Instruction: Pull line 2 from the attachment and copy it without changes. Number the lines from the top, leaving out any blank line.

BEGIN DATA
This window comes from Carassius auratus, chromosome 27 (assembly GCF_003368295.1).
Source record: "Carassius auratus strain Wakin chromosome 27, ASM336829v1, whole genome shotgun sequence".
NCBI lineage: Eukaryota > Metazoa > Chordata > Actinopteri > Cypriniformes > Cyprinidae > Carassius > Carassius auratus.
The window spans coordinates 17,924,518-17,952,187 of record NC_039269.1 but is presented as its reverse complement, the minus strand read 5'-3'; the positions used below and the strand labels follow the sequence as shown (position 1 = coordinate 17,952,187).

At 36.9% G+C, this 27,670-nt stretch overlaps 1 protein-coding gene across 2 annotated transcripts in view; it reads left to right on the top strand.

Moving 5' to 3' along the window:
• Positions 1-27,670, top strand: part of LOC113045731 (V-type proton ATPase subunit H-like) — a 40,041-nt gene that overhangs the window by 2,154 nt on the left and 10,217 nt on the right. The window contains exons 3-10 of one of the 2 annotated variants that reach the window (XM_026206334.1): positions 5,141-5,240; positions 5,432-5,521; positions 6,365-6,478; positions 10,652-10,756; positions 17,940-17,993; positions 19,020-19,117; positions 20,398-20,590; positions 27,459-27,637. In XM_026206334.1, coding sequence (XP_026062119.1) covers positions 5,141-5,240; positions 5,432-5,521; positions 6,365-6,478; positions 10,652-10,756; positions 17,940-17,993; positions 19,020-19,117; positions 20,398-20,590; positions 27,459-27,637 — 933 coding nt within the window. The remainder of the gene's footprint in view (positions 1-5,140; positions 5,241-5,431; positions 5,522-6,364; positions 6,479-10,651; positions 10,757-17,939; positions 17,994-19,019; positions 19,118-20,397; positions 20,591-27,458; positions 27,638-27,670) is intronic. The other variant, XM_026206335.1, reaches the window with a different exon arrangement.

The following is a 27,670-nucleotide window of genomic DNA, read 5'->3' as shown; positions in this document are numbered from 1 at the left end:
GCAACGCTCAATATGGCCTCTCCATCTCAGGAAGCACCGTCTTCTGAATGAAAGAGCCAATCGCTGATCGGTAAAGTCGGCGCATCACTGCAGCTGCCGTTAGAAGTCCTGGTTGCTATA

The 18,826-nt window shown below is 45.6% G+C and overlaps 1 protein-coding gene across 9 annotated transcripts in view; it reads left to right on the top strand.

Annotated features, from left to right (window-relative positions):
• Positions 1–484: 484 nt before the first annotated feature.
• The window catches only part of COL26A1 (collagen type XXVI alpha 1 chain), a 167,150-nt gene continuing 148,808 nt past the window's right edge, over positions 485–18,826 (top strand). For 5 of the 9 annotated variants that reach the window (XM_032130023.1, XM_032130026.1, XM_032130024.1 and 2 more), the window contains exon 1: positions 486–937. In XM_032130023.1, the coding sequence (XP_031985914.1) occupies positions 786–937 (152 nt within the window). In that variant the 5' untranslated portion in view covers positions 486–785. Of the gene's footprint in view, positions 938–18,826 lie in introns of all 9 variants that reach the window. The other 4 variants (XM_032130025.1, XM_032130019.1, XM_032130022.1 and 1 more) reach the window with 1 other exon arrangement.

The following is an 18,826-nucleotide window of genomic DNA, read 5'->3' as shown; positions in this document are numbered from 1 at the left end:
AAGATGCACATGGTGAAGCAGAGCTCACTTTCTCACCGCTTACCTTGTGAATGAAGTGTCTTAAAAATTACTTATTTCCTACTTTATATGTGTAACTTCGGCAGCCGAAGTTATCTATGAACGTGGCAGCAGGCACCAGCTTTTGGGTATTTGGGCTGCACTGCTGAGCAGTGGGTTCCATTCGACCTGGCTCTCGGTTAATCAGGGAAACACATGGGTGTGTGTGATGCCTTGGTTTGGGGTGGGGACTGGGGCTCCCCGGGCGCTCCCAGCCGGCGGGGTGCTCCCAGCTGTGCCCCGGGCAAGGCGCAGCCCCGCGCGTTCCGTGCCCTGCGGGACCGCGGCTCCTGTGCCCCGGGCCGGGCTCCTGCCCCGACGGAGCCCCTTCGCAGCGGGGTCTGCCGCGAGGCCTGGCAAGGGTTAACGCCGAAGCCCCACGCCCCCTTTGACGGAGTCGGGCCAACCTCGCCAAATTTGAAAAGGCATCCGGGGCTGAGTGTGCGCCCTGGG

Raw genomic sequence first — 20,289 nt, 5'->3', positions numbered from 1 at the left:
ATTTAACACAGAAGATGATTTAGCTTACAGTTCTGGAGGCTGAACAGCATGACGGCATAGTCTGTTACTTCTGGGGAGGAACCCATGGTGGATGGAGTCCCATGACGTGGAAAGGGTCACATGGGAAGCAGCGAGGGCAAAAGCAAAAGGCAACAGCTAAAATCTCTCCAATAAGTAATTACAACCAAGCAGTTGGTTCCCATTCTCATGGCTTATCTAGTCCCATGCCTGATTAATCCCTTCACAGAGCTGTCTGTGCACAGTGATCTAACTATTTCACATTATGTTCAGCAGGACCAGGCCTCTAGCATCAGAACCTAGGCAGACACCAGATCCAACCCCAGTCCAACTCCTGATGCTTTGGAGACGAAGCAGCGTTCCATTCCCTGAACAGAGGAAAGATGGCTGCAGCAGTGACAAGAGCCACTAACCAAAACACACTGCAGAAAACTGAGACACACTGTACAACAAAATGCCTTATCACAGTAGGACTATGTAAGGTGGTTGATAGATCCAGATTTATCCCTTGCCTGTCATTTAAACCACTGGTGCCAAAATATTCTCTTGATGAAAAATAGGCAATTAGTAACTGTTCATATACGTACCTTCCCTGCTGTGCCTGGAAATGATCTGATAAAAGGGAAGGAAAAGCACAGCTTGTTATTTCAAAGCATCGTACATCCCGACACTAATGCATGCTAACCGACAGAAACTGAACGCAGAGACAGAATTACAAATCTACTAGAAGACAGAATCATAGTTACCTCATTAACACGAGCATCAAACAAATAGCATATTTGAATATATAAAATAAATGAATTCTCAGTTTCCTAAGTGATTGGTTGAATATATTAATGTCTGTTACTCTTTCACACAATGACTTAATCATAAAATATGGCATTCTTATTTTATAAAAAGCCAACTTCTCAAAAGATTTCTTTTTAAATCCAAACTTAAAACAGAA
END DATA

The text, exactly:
Source record: "Carassius auratus strain Wakin chromosome 27, ASM336829v1, whole genome shotgun sequence".